doublearticulation

On Halloween: Shrouded Skeletons and Friendly Ghosts

In Uncategorized on October 31, 2006 at 12:57 pm

The covers of classic horror titles were often far superior to the “chilling, thrilling tales of mystery and suspense” they promised inside. Take this cover from Dell’s Ghost Stories #30 (1971), for instance, which I bought recently because it struck me with the force of archaic recognition.

Everything, everything that matters, is here. The greenish night. The house on the hill. The broken shutter. The bent and useless fences. The black claw of tree that reaches for the house and in the same moment frames it in the protective curve of its trunk. The spectral bat that frames it on the other side, flying us into the pinprick at the picture’s center: that eerily lighted room. (Look closely: it is a human figure.)

It is of course this room that has the broken shutter; like the house surrounded by broken fences, it must bear the signs of supernatural breach. Even these broken fences are doubled by the merely relative (and thus deceptive) frames of tree and bat whose ability to enclose depends on your point of view, as if you can never have too many signs of rupture.

And supervening all, the grey skeleton, veiled. Or is that “bed-sheeted”? A garment of ghostly mist that blankets the house, not so much framing as enveloping. Snugly and reassuringly. The garment of a grim Casper, an ultimately friendly ghost. A quaint spectre who “tucks us in.” A “familiar.”

For this is not an image of horror. Those images are different, and I would discover them in other places. (A coffee table book filled with giant color photographs of insects that I was afraid to touch. Pages swarming with ladybugs.) This is a picture of cozy transgression. It is “spooky,” not frightening.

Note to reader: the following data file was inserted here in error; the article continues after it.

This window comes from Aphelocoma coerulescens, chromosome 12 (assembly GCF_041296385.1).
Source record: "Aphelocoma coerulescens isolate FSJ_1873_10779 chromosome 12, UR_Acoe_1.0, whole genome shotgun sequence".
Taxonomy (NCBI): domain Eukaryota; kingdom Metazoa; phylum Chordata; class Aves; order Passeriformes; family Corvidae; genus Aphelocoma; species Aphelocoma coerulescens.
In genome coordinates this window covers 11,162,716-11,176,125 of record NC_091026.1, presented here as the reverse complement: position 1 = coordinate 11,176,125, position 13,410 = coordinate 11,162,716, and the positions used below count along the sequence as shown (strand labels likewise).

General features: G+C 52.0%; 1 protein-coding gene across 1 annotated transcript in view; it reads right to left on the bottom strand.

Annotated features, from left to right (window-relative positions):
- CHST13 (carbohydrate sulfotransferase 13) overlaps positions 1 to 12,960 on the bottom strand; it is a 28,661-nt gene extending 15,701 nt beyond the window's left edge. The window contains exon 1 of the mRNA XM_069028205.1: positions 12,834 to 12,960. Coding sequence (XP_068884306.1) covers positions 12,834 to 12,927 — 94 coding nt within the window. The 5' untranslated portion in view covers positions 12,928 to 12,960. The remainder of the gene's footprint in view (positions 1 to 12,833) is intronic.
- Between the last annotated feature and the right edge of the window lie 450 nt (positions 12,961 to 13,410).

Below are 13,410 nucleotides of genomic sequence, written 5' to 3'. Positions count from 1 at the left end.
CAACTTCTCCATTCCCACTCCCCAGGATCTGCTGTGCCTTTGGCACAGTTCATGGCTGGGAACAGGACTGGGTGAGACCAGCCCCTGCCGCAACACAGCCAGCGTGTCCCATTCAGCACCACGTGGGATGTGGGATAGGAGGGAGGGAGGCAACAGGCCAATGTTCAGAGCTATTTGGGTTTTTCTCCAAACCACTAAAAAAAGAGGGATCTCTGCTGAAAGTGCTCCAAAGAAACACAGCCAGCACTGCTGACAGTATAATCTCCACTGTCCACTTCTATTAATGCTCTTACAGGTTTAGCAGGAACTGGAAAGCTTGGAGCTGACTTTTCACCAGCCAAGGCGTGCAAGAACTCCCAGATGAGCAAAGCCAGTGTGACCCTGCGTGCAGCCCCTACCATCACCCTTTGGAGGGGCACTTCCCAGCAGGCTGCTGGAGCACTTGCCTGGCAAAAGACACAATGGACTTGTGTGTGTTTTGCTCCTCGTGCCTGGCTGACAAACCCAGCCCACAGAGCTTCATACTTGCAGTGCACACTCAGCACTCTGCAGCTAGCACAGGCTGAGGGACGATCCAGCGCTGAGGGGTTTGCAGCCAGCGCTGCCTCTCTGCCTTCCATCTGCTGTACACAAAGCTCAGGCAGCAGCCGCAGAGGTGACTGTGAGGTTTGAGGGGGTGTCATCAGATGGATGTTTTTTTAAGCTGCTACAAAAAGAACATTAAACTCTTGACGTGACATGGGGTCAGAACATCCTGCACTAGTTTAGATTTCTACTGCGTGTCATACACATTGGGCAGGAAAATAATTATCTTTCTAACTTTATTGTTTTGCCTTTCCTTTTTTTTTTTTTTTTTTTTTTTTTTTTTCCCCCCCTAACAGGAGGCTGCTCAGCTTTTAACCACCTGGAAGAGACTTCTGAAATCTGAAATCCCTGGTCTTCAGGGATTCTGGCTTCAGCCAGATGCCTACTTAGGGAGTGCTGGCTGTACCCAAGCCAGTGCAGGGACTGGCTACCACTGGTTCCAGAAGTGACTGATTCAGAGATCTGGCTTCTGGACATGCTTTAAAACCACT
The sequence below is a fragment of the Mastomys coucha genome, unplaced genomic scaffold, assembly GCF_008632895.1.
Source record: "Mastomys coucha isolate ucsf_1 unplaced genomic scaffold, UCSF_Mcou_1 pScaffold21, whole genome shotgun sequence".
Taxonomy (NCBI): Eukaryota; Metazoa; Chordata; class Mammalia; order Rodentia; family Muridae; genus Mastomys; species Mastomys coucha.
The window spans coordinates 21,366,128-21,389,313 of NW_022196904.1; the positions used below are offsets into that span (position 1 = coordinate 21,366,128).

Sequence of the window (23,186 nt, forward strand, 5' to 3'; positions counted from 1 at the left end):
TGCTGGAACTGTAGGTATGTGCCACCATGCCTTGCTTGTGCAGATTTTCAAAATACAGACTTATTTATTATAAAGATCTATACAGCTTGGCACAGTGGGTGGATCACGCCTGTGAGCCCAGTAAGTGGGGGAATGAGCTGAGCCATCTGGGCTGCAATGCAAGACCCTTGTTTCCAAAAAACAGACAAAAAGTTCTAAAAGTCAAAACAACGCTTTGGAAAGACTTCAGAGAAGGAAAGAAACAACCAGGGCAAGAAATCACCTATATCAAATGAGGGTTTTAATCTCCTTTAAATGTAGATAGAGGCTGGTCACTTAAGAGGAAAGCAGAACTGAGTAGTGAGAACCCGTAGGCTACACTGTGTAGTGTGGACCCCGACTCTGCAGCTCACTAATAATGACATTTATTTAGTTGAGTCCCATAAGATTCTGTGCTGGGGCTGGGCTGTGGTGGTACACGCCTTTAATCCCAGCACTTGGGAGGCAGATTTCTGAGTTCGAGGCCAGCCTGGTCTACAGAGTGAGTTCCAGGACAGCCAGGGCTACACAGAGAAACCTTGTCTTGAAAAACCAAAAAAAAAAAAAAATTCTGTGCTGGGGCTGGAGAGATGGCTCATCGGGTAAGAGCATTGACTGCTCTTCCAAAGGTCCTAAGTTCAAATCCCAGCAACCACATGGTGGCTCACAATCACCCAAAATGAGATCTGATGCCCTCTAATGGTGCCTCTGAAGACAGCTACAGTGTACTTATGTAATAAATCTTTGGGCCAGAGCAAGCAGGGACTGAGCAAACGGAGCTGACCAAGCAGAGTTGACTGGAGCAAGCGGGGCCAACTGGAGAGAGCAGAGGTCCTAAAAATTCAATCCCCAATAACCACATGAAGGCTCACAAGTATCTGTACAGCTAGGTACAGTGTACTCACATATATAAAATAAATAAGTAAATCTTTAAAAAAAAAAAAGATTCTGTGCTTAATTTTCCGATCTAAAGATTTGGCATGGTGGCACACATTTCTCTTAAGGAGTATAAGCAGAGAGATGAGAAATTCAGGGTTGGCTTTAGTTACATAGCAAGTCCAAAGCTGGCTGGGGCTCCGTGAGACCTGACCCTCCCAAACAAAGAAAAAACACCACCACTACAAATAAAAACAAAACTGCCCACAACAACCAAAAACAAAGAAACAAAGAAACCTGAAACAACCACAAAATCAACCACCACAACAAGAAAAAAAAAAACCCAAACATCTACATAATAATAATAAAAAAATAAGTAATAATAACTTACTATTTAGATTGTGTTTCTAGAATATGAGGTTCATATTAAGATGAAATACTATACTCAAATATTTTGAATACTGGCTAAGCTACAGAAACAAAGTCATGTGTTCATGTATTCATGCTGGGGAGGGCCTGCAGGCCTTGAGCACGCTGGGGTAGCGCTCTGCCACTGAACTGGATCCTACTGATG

No doubt, we could roll out the entire psychoanalytical machinery of Oedipus and the family to understand the domesticated “secret” of this skeleton in bed sheets. But must we? For me, the intensity of this painting resides not in the promise of unveiling, but rather in the satisfactions of deferment. Its signs of transgression are a ruse. The doubling, tripling of broken frames (shutter, fences, tree/bat) do not “disclose” the painting’s “secret.” They are the secret. It is literally an open secret, displayed on the surface. Like the pallid ghost stories behind the cover, the promised secret is too banal to read. (The stories inside have nothing to do with the cover—total detachment, infinite deferral; the revelation of the secret, what “only the ghost knows,” must be sought elsewhere, perpetually. A definition of pleasure.) This is a painting of the only true “secret”: the one that cannot be known. That yellow room. A pinprick.

In the end, this cover painting attracts me because it is an image of our profound delight in secrets. And this delight is condensed in the childhood bogey of the shrouded skeleton because—with its familiar, comforting bed-sheet and its only half-disclosed grinning skull—it is our most intimate, most reassuring signifier of the pleasures of secrecy. The keeper of a “chilling, thrilling” “mystery” whose solution is perpetually “in suspense.”

A friendly ghost.

Why I love Halloween.

__________
For more friendly ghosts, visit Keith Milford’s Old Haunts.

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